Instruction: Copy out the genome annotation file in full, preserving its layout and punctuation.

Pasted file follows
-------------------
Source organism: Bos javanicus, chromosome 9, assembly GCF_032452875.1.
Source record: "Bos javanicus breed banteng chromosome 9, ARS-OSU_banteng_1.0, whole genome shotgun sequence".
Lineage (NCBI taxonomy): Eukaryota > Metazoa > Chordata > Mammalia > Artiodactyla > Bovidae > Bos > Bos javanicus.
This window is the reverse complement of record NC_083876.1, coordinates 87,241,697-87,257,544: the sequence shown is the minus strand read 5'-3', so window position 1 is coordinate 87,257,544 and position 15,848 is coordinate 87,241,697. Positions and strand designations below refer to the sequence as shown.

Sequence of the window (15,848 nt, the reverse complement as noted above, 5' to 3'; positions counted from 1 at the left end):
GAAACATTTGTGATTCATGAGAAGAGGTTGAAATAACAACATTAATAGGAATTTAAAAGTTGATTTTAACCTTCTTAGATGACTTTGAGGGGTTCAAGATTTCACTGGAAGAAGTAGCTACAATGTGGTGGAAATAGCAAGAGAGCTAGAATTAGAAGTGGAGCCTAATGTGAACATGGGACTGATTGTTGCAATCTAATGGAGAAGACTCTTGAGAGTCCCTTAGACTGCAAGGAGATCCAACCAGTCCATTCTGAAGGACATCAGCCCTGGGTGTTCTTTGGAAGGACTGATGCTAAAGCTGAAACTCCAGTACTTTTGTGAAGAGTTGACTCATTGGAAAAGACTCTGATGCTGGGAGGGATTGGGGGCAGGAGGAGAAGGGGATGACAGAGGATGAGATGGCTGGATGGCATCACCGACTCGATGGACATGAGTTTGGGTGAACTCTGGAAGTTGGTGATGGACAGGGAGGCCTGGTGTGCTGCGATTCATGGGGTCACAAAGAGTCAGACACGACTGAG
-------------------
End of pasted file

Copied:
Source organism: Bos javanicus, chromosome 9, assembly GCF_032452875.1.
Source record: "Bos javanicus breed banteng chromosome 9, ARS-OSU_banteng_1.0, whole genome shotgun sequence".
Lineage (NCBI taxonomy): Eukaryota > Metazoa > Chordata > Mammalia > Artiodactyla > Bovidae > Bos > Bos javanicus.
This window is the reverse complement of record NC_083876.1, coordinates 87,241,697-87,257,544: the sequence shown is the minus strand read 5'-3', so window position 1 is coordinate 87,257,544 and position 15,848 is coordinate 87,241,697. Positions and strand designations below refer to the sequence as shown.

Sequence of the window (15,848 nt, the reverse complement as noted above, 5' to 3'; positions counted from 1 at the left end):
GAAACATTTGTGATTCATGAGAAGAGGTTGAAATAACAACATTAATAGGAATTTAAAAGTTGATTTTAACCTTCTTAGATGACTTTGAGGGGTTCAAGATTTCACTGGAAGAAGTAGCTACAATGTGGTGGAAATAGCAAGAGAGCTAGAATTAGAAGTGGAGCCTAATGTGAACATGGGACTGATTGTTGCAATCTAATGGAGAAGACTCTTGAGAGTCCCTTAGACTGCAAGGAGATCCAACCAGTCCATTCTGAAGGACATCAGCCCTGGGTGTTCTTTGGAAGGACTGATGCTAAAGCTGAAACTCCAGTACTTTTGTGAAGAGTTGACTCATTGGAAAAGACTCTGATGCTGGGAGGGATTGGGGGCAGGAGGAGAAGGGGATGACAGAGGATGAGATGGCTGGATGGCATCACCGACTCGATGGACATGAGTTTGGGTGAACTCTGGAAGTTGGTGATGGACAGGGAGGCCTGGTGTGCTGCGATTCATGGGGTCACAAAGAGTCAGACACGACTGAG